YAML serialization/de-serialization is sort of a special case, made worse by the fact that there was a transition between YAML engines in the stdlib too at that point, and that _neither_ really dealt with encodings properly, and they both did it differently! (Really, the whole yaml ecosystem, which is popular in rubyland, wasn't designed thinking properly about encodings).
Encoding of course can be tricky and confusing no matter what -- if you actually don't know what encoding your input is in, you can get corrupted bytes and/or exceptions. That's kind of an inherent part of dealing with encoding though. Once ruby 1.9, you couldn't get away with not understanding encoding anymore. I think there wasn't quite enough education and proper tools when ruby 1.9 came out (and still), perhaps the Japanese/English language barrier (and context difference! Japanese coders have different sorts of common issues with encoding) was part of that. String#scrub (replace invalid bytes with replacement chars) wasn't in the stdlib until very recently, and it was hard for me to get anyone to understand this was a problem when I needed it!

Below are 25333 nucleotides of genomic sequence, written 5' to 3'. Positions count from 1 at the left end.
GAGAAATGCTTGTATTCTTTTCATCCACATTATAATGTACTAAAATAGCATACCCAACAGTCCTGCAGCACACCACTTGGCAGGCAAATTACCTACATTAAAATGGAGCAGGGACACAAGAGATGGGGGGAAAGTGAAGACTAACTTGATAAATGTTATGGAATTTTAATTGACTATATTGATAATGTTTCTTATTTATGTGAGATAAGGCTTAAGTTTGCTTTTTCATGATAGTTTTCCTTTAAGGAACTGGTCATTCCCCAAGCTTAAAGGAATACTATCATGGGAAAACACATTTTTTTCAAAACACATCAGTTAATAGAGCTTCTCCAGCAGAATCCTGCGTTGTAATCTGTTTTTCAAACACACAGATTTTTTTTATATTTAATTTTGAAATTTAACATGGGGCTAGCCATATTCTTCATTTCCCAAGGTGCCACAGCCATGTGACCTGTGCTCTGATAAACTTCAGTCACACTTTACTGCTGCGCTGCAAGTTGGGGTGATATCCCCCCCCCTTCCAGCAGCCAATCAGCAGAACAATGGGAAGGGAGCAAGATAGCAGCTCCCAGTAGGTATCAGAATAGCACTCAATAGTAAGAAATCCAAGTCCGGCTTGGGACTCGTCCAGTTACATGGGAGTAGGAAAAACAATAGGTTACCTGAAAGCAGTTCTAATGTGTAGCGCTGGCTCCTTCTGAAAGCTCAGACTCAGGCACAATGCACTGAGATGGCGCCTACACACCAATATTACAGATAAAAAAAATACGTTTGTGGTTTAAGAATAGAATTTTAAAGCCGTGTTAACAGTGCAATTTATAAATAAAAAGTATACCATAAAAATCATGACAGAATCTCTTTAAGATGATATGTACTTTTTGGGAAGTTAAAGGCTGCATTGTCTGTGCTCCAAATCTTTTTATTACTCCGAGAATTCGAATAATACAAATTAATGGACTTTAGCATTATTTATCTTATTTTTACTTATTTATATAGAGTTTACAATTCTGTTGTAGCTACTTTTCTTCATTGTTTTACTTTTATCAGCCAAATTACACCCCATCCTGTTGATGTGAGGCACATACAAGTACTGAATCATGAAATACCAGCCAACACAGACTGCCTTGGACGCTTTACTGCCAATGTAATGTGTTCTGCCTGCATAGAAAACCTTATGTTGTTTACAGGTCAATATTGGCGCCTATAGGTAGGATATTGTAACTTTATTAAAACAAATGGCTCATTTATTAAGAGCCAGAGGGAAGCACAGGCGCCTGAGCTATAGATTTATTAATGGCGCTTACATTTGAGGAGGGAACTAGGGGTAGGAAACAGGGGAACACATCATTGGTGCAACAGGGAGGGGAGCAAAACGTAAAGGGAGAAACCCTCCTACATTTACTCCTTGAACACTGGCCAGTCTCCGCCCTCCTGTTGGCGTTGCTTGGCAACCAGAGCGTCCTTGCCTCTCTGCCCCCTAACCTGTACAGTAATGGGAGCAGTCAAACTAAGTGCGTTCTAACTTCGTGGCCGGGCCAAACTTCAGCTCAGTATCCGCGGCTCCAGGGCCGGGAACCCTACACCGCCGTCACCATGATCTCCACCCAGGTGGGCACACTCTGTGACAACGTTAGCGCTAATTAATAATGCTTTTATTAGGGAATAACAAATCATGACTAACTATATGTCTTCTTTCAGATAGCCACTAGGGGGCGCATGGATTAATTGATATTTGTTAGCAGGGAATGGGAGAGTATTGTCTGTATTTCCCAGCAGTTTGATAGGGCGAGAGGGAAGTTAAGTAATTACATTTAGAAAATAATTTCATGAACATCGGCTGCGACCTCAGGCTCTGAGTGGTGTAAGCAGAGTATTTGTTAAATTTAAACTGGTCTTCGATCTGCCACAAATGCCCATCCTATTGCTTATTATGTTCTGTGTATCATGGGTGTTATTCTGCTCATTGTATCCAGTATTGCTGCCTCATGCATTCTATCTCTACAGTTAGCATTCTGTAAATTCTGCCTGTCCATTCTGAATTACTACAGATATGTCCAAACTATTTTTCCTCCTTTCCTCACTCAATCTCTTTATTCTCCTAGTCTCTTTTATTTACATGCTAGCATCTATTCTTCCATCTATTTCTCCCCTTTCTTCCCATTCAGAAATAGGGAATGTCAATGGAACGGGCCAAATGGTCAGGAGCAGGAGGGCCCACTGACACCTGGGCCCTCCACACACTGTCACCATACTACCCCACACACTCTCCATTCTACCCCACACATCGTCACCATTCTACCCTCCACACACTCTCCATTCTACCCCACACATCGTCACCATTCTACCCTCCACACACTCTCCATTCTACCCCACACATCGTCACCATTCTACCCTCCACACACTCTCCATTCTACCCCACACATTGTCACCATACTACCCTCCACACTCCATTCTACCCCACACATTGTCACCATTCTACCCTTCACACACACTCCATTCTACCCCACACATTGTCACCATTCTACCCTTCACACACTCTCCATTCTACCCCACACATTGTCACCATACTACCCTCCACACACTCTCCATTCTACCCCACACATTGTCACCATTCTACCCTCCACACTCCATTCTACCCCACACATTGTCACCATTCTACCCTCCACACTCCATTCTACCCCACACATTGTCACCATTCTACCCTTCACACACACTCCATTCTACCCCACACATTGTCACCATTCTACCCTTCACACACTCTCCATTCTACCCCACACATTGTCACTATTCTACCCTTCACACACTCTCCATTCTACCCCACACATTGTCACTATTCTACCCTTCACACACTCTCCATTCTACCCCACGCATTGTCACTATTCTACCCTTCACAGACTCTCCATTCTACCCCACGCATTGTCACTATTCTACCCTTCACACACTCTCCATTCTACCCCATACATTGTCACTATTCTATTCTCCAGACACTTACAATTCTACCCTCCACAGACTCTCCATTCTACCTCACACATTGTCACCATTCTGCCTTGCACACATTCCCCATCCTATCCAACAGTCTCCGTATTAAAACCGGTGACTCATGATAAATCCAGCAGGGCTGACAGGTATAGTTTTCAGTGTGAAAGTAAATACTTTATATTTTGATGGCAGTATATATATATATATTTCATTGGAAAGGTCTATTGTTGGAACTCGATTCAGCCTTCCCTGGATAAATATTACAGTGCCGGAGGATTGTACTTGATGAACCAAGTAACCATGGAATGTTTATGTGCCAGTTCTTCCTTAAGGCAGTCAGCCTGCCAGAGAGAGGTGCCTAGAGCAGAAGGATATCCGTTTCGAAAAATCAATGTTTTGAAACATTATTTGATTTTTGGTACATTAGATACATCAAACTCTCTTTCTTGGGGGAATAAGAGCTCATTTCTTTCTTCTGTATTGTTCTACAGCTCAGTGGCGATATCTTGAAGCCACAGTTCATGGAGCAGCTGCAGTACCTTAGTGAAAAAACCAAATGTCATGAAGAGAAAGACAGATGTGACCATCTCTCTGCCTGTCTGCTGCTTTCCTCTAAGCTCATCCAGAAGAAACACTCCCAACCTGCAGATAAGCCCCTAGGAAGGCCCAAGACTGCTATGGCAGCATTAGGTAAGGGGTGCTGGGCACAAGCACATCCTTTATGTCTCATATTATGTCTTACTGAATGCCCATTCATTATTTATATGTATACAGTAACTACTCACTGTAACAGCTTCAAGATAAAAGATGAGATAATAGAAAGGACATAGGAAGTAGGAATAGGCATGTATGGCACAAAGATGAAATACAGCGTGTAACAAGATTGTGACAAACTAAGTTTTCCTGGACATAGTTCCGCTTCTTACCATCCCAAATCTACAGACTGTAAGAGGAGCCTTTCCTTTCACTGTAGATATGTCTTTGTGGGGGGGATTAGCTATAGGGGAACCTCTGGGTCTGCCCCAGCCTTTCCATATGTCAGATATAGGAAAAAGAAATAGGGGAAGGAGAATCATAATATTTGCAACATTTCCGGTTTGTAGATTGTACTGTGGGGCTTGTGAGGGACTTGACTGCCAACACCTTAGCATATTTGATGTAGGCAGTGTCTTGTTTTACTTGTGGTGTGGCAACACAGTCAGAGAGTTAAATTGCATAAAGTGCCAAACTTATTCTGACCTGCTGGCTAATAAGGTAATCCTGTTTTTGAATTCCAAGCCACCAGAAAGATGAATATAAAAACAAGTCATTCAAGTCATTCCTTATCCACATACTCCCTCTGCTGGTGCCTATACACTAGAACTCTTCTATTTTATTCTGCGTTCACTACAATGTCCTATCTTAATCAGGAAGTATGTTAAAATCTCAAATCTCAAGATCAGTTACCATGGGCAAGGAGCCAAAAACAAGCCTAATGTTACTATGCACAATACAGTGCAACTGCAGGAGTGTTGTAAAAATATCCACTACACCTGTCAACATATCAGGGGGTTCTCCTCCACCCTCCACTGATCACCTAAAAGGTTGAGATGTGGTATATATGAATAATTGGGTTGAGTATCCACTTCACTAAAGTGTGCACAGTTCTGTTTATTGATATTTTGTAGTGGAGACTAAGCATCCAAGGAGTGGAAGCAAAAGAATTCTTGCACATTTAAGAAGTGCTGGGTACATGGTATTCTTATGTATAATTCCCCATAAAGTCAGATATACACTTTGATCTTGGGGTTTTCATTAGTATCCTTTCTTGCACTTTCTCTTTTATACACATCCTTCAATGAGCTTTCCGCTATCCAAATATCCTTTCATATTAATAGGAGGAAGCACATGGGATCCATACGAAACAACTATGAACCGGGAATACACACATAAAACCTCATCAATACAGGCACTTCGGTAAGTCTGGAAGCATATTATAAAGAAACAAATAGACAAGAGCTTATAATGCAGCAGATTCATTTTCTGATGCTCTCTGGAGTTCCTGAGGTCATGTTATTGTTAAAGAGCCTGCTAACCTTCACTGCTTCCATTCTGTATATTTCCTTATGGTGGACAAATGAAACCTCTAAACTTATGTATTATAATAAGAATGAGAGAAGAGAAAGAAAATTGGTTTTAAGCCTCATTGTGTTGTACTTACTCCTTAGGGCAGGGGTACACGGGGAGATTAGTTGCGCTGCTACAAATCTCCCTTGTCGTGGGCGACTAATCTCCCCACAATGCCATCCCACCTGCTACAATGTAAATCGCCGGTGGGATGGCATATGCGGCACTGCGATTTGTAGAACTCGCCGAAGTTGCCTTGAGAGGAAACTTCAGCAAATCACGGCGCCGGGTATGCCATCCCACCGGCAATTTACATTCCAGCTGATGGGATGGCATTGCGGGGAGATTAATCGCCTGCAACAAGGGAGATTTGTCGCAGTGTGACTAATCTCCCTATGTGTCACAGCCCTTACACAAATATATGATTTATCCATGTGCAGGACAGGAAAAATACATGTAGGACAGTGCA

> With the Ruby1.9 upgrade, you could've used a library even if it was not 100% compatible and correctly working with Ruby1.9, I'd assume. This could let people gradually migrate and port their code, while reporting issues about corruption and fixing them as they appear.
Yes, that was sometimes (but not always) true. I'm not sure how much the encoding-related stuff contributed to that. On the other hand, in general, they were trying to mostly keep ruby 1.9 backwards compatible with ruby 1.8 (perhaps unlike Python 2/3). And in fact, the main reason this woudln't be true, and code written for 1.8 woudln't work on 1.9 -- was encoding.